As a child growing up in the South, I saw KKK rallies in the local park and Confederate flags lining the roads on the way to my house. I endured the teasing of my white peers for not meeting the expectations of their racial stereotypes, for simultaneously and painfully being too black and not black enough. Where I'm from in South Carolina, it's hard to look around and not see how years of ignorance and prejudice have been manifested. My daily interactions were clouded by the prejudices built into Southern culture, and I often found it hard to navigate such a space without either compromising or conforming.
That was my reality, and while it was by no means acceptable, it was my sense of normal. Over the years, I have become desensitized to the hatred and bigotry that this world has to offer.
The homogeneity and hostility of my childhood environment strongly impacted my decision to apply to Columbia. I yearned for a place where one's intellect and character overshadowed any preconceptions of their race or gender. That is what I have found here; and after years of compromising self-love and self-pride for the sake of social survival, I can proudly say that my identity as a black woman has finally been allowed to thrive.
However, this newfound serenity did not fool me into thinking that the hardships of my previous life were over. So, when I read the lewd messages from the wrestling team's group chat, I was appalled but not surprised. I was angered but not shocked by the blatant transphobia, homophobia, and brazen misogynoir. To me, these messages provided a jolting reminder that no matter where I go, hatred for my identity will always exist—even in a seemingly safe and respectful space like Columbia.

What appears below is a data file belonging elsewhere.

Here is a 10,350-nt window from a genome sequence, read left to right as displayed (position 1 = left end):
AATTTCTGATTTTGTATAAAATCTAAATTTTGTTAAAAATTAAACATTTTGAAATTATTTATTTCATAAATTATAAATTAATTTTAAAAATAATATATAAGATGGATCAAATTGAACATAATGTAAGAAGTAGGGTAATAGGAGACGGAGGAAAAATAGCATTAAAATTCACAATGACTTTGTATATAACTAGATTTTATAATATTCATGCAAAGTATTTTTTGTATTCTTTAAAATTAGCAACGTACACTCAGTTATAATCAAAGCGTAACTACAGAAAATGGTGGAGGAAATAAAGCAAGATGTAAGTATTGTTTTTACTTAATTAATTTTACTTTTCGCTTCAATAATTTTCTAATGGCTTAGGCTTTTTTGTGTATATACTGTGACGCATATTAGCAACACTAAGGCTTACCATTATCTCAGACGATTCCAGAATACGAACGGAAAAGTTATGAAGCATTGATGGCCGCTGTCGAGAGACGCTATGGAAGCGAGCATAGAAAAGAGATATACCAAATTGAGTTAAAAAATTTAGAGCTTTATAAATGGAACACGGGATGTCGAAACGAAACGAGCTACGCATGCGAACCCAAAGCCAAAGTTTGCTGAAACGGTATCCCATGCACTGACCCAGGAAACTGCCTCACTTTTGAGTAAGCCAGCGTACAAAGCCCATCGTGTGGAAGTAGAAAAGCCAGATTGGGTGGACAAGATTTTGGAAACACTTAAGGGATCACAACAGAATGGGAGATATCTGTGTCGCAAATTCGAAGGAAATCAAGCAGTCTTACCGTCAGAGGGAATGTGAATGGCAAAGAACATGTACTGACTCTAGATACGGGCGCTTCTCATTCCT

As a black woman in this society, I often feel like my identity is taken for granted or abused, as if we black women somehow simultaneously offer too much and not enough to society. We are sensationalized and exoticized in the media, while our various contributions are exploited to the masses of non-black consumers. People will pay thousands of dollars to obtain the semblance of our physical features, but only praise them on women of other races. Fashion designers will place faux-dreadlocks on white models, but won't cast black models for runway shows. People will criticize our anger during times of injustice, yet forget that we are on track to becoming the most educated demographic in America.
These phenomena only graze the surface of the plethora of injustices that black women have to face at a societal level and don't even begin to touch those at the institutional level. And, as Malcolm X stated in his famous 1962 speech "Who Taught You to Hate Yourself": "The most disrespected person in America is the black woman. The most unprotected person in America is the black woman. The most neglected person in America is the black woman." His words remain as culturally relevant as ever.